I can't speak for others installs but my own comes in well under 8GB ...

df -h | egrep '^/dev/':
/dev/mapper/vg-root  9.8G  5.1G  4.3G  55% /
/dev/mapper/vg-var   5.8G  930M  4.6G  17% /var
/dev/mapper/vg-home  276G  228G   48G  83% /home

That would be approximately 6GB, and includes the full distfiles required to rebuild the entire system, two unpacked kernel sources (3.12.58 and 4.4.8), and a full Aboriginal Linux chroot (with sources).

best ... khay


How odd.. my entire 7.5GB partition was full after that, but I'm guessing it was from building portage. Did you use a minimal amount of USE flags in make.conf or did you use the default?
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khayyam
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PostPosted: Wed May 25, 2016 5:11 pm    Post subject: Reply with quote

Jen0vaCore wrote:
How odd.. my entire 7.5GB partition was full after that, but I'm guessing it was from building portage. Did you use a minimal amount of USE flags in make.conf or did you use the default?

Jen0vaCore ... I don't use a DE, and so the default 13.0 profile is in use, as for useflags, these are fairly minimal ...

eix --print USE:
acpi alsa caps maildir truetype vim-syntax zsh-completion -bash-completion -cups -dbus -doc -examples -gtk3 -gpm -gstreamer -introspection -ipv6 -ldap -libav -nls -startup-notification -systemd -udev

... though most useflags are effected via package.use.

If you are attempting to build a DE such as KDE, Gnome, or XFCE, then I would expect some additional space requirements, but my /usr/src (where distfiles, kernel sources, etc, are located) is 3.7GB of the above 6GB so I wouldn't expect you are using 7.5GB without your having many more packages installed than I have.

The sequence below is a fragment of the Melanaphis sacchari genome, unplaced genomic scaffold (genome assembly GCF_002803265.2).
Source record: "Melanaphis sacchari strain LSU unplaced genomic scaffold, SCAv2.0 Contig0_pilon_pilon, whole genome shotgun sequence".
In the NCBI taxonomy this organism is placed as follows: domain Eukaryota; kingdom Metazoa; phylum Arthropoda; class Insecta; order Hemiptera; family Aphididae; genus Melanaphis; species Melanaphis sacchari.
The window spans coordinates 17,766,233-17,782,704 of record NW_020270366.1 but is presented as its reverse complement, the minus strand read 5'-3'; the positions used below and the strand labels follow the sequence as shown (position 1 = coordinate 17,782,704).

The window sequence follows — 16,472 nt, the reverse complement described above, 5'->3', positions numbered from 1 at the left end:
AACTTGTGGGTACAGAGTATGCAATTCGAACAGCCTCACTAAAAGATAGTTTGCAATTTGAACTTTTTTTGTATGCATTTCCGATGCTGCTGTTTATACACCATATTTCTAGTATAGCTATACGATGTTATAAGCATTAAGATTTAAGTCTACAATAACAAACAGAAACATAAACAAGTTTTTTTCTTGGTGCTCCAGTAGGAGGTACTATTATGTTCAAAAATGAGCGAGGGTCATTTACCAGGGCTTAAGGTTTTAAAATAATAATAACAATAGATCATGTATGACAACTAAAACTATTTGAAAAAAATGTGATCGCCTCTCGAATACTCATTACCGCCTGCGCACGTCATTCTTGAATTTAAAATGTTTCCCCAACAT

best ... khay
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Buffoon
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PostPosted: Wed May 25, 2016 5:24 pm    Post subject: Reply with quote

My OpenBox desktop uses under 4 GB with Libreoffice, Chromium, Firefox, MythTV, a few games and other software. This is without /usr/src and /usr/portage. Indeed, /home is on a different hard drive altogether.
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cwr
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PostPosted: Fri May 27, 2016 3:43 pm    Post subject: Reply with quote

8GB is a bit tight, but should see you through a basic install. Check for
free space with "df", and for free inodes with "df -i".

I generally allow 16 GB for /, and 16 GB for a (separate) /usr/portage.

Will
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NeddySeagoon
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PostPosted: Fri May 27, 2016 4:02 pm    Post subject: Reply with quote

Jen0vaCore,

I suspect you are out of i-nodes rather that space.
Code:
df -i
will show your i-node use.
Each file or directory needs one or more i-nodes and portage contain a lot of very small files.
Code:
emerge --sync
tells
Code:
Number of files: 209,162 (reg: 181,787, dir: 27,375)

So the tree needs 209,162 i-nodes. Even though the files are small, they will each be allocated 4kb, as that's the default block size on an 8G filesystem.
Looking at my portage
Code:
Filesystem                1K-blocks      Used Available Use% Mounted on
/dev/mapper/vg-portage      4092706    531614   3372523  14% /usr/portage
Its just over 0.5G but I cheated, I formatted that partition with a 1kb block size to avoid the wasted space.
You will need about 2Gb on your system for the portage tree.